Showing posts with label intention. Show all posts
Showing posts with label intention. Show all posts

Wednesday, July 25, 2012

God, Not Greed

"To God the dearest places are the mosques, and the most unpleasant places are markets." (Reporter: Hadthrat Abu Hurairah in Sahih Muslim, Riyadus lSaeheen, #1841)

There are plenty of references in the Qur’an and the Hadith which teach Muslims how to conduct business in an honest, respectable way. Even a cursory examination of Islam shows that it is not anti-business, and Muslims throughout history have been prosperous businessmen and women. But this hadith does make an important point about what our priorities should be. The markets aren’t just described in this hadith as unpleasant—they are actually contrasted with the ‘dearest places’ to God, our houses of worship. That’s because there is nothing that works against our spirituality like the pursuit of worldly wealth. For most of us, our work tends to take up more time than our worship, our family time, and our creative pursuits combined. This hadith is a call for us to re-examine that inequality of spirituality in our lives and to keep the pursuit of earthly success in perspective.

Keeping our focus on worship rather than on the pursuit of wealth is also a central tenet of Christianity. All four of the Gospels include the story of Jesus clearing the Temple of money changers, who were selling animals for sacrifice and exchanging foreign coins at exorbitant rates. In addition to taking advantage of poor pilgrims who had no choice but to accept their terms, the money changers turned the Temple into a marketplace rather than a place where people could meet and worship God. It is this perversion of sacred space – and subversion of sacred intent – that so incensed Jesus. This hadith and the Gospels seem to suggest that we cannot simultaneously be concerned with worldly commerce and religious reflection. As Amanda states, business isn’t bad. But our primary focus in a holy place must be the glory of God. How does our perspective change if we consider our lives a sacred space like the Temple, best suited for worshiping God instead of pursuing monetary gain?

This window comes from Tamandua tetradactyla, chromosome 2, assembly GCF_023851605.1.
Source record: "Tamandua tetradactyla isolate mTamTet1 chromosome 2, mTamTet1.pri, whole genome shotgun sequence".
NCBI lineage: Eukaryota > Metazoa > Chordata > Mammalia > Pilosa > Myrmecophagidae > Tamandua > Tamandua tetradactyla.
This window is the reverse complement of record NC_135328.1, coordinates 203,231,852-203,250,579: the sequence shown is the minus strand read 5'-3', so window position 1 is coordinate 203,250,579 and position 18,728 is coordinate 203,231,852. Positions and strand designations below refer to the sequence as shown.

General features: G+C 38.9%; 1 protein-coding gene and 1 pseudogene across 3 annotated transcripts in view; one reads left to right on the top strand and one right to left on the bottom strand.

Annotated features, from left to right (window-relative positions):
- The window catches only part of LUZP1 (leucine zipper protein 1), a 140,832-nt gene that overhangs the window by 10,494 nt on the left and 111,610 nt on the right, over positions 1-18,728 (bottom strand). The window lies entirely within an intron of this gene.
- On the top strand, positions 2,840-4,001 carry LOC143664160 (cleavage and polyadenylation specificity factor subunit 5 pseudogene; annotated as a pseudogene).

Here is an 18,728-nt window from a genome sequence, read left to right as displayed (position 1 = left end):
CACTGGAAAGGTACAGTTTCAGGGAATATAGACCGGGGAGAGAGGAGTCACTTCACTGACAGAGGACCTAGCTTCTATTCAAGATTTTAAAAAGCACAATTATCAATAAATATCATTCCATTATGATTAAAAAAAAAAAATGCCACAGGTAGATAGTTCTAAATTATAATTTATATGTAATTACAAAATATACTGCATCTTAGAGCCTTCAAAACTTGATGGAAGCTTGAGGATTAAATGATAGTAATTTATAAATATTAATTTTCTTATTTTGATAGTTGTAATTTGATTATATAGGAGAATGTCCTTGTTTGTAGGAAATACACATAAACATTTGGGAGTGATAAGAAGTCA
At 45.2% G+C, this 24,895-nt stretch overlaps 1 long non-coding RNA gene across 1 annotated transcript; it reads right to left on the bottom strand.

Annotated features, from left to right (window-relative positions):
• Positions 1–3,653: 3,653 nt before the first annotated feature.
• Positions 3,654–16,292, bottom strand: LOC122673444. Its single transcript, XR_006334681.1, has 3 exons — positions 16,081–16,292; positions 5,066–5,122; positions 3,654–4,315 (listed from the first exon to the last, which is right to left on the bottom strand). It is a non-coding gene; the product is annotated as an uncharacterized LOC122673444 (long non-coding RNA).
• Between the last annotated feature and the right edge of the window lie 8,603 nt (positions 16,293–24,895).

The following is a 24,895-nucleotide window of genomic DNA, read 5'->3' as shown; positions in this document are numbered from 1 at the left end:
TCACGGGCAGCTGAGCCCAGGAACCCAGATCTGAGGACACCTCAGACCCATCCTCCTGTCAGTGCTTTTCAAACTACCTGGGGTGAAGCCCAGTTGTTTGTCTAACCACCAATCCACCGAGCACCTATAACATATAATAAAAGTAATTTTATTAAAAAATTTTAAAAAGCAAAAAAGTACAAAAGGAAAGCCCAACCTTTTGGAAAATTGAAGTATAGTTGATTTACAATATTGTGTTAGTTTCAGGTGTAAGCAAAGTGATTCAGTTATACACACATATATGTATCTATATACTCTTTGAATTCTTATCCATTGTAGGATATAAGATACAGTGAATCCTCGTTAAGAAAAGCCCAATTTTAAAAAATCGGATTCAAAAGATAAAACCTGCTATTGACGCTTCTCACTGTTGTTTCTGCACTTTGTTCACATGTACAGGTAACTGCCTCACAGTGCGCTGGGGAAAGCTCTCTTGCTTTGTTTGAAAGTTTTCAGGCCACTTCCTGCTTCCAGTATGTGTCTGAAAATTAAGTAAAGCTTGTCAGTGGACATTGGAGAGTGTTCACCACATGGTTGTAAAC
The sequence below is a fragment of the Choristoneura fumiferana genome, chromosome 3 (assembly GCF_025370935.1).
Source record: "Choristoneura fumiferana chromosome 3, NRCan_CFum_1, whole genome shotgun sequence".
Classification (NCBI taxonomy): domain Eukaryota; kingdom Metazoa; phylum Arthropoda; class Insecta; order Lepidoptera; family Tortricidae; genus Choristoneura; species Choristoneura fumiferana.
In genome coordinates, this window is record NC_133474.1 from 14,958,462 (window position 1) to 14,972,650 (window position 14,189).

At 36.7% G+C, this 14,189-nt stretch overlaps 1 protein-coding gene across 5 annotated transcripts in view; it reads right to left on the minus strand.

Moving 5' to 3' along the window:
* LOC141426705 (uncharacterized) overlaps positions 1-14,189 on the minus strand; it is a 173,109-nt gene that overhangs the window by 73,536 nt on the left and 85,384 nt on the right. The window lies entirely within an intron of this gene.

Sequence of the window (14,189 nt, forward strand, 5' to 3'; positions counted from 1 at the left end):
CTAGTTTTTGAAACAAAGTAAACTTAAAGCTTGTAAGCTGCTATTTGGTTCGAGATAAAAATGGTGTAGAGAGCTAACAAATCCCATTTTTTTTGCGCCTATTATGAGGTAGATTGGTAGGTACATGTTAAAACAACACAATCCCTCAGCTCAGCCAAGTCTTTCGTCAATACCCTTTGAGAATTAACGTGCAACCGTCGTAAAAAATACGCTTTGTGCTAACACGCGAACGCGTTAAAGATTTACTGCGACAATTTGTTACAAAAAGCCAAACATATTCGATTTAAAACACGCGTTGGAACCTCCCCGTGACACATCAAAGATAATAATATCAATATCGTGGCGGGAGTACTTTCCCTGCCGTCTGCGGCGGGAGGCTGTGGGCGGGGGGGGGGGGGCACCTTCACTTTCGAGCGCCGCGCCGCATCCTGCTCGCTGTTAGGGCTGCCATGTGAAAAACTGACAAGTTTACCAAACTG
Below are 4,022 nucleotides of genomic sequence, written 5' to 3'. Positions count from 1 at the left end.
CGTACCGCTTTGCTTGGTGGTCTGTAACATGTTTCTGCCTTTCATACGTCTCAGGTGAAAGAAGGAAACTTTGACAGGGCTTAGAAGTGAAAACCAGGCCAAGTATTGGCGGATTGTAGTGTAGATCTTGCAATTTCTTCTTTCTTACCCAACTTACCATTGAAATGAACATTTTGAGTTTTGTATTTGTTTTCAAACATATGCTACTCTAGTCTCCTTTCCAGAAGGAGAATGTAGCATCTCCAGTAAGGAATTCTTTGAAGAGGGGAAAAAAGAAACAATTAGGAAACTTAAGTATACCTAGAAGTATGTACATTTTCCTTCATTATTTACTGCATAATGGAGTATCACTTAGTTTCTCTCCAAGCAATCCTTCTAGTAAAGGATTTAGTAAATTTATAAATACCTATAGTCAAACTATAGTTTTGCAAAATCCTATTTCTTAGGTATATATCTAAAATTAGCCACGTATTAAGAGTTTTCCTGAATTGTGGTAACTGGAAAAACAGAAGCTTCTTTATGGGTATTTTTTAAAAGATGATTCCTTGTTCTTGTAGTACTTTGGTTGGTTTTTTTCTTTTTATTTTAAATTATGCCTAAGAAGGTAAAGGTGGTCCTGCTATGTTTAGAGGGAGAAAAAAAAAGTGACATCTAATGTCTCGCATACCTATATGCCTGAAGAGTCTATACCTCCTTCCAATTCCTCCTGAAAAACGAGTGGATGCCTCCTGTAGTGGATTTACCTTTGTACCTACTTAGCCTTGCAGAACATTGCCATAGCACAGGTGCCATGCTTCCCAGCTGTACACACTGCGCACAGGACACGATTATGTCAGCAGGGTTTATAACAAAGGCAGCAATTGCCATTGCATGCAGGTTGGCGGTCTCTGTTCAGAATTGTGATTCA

Judaism is also rich in teachings and practices that guide us to conduct business in honest, respectable ways. Ideally, everything we do—including our monetary, worldly pursuits—is done with perfect kavanah (intention) and a spirit of holiness. But Judaism recognizes, too, that we humans are limited creatures, and it is all too easy for us to forget and go astray. Accordingly, many Jewish teachings and practices make a clear distinction between the holy and the ordinary—none more important, perhaps, than the practice of keeping Shabbat. On the ordinary days of the week—Sunday through Friday—we work and engage in worldly commerce; but on the Sabbath, we do not. On Shabbat, we are prohibited even from carrying money, in case having it handy would tempt us to spend it. The observance of Shabbat helps us more easily connect with God and the wonders of creation. This dedicated, holy time is designed to help us keep the pursuit of earthly success in perspective, even during the other, ordinary days of the week.